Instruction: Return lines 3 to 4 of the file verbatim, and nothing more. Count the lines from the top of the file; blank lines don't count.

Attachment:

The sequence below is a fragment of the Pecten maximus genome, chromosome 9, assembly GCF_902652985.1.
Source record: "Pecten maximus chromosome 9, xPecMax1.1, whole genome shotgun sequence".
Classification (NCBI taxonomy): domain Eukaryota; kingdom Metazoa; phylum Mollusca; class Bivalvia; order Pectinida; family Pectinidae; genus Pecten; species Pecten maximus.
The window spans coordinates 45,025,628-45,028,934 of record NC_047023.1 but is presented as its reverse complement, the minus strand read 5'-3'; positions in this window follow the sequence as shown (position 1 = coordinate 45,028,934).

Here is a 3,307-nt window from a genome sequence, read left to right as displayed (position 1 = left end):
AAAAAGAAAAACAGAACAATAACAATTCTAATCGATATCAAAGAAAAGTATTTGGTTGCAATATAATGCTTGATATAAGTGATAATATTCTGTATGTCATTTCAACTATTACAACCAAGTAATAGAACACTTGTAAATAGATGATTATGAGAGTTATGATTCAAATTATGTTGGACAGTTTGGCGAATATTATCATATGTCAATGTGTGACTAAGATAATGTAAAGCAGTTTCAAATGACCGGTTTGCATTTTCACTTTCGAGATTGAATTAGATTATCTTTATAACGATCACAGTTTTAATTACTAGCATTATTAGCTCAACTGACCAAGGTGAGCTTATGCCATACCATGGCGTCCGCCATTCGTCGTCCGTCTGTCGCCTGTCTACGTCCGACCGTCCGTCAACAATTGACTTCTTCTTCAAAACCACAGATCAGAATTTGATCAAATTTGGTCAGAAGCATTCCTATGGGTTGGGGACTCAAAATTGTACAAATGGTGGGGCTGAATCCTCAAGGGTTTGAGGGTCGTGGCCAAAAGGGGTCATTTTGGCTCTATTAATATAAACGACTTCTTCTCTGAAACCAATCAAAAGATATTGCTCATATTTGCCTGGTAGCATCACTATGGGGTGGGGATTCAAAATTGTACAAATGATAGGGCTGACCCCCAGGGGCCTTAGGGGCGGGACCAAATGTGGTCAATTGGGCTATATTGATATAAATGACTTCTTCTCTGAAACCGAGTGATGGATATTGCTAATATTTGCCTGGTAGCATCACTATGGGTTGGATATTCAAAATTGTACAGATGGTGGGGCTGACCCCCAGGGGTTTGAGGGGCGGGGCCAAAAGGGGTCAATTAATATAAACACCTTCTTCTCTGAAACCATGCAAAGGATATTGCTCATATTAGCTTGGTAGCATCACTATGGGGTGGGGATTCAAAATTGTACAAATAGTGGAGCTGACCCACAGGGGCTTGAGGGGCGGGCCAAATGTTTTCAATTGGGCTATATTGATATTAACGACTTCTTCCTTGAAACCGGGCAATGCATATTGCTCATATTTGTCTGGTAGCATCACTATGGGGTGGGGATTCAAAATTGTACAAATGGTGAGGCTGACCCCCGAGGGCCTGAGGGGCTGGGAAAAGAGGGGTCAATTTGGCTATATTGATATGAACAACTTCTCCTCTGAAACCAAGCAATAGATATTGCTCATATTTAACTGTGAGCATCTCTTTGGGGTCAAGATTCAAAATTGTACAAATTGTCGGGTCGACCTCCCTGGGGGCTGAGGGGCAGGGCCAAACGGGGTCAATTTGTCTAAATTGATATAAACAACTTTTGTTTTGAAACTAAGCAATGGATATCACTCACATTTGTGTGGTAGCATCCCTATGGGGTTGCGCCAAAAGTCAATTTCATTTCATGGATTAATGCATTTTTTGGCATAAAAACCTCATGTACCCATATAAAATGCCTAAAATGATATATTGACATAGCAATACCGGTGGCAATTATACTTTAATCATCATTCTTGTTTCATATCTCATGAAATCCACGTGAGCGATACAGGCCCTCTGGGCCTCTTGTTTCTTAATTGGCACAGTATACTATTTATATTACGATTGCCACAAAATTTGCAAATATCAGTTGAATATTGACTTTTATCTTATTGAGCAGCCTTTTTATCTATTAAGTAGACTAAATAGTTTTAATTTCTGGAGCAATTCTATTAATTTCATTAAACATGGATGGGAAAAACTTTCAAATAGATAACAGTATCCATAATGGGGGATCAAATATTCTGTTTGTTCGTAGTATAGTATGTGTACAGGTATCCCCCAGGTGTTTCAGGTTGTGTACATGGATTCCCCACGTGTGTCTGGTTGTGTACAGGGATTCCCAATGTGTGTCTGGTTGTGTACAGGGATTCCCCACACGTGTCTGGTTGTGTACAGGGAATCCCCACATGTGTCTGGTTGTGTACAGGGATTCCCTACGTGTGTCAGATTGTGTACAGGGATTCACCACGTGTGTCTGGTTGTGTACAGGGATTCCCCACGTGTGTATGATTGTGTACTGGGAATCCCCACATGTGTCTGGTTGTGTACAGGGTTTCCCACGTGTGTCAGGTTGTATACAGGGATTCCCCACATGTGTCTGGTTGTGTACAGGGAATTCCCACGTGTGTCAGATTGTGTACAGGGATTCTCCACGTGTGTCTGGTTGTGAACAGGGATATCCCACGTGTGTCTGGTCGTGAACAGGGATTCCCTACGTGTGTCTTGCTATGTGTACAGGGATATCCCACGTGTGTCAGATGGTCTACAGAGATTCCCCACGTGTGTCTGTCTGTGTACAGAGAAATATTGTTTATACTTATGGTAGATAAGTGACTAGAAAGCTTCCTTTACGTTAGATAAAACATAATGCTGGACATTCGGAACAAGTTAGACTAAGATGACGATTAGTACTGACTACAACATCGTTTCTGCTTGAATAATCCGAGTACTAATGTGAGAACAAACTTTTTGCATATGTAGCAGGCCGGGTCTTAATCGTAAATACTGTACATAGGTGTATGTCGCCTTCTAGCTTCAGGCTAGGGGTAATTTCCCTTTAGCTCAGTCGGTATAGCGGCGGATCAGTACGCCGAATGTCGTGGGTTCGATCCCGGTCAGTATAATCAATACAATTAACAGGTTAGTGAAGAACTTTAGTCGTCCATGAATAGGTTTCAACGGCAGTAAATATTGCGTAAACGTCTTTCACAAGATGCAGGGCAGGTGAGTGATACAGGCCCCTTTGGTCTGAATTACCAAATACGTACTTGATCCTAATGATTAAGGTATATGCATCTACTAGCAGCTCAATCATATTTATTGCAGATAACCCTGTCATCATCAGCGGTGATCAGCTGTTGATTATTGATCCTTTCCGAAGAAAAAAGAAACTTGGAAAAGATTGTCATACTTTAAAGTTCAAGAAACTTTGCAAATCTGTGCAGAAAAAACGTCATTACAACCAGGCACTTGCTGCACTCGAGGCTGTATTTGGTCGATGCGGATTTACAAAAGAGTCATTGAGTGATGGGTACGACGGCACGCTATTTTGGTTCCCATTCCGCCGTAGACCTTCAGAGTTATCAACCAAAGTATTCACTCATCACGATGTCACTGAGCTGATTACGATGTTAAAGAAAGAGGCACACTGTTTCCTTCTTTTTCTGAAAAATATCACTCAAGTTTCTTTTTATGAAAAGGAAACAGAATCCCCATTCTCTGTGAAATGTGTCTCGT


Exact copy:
Classification (NCBI taxonomy): domain Eukaryota; kingdom Metazoa; phylum Mollusca; class Bivalvia; order Pectinida; family Pectinidae; genus Pecten; species Pecten maximus.
The window spans coordinates 45,025,628-45,028,934 of record NC_047023.1 but is presented as its reverse complement, the minus strand read 5'-3'; positions in this window follow the sequence as shown (position 1 = coordinate 45,028,934).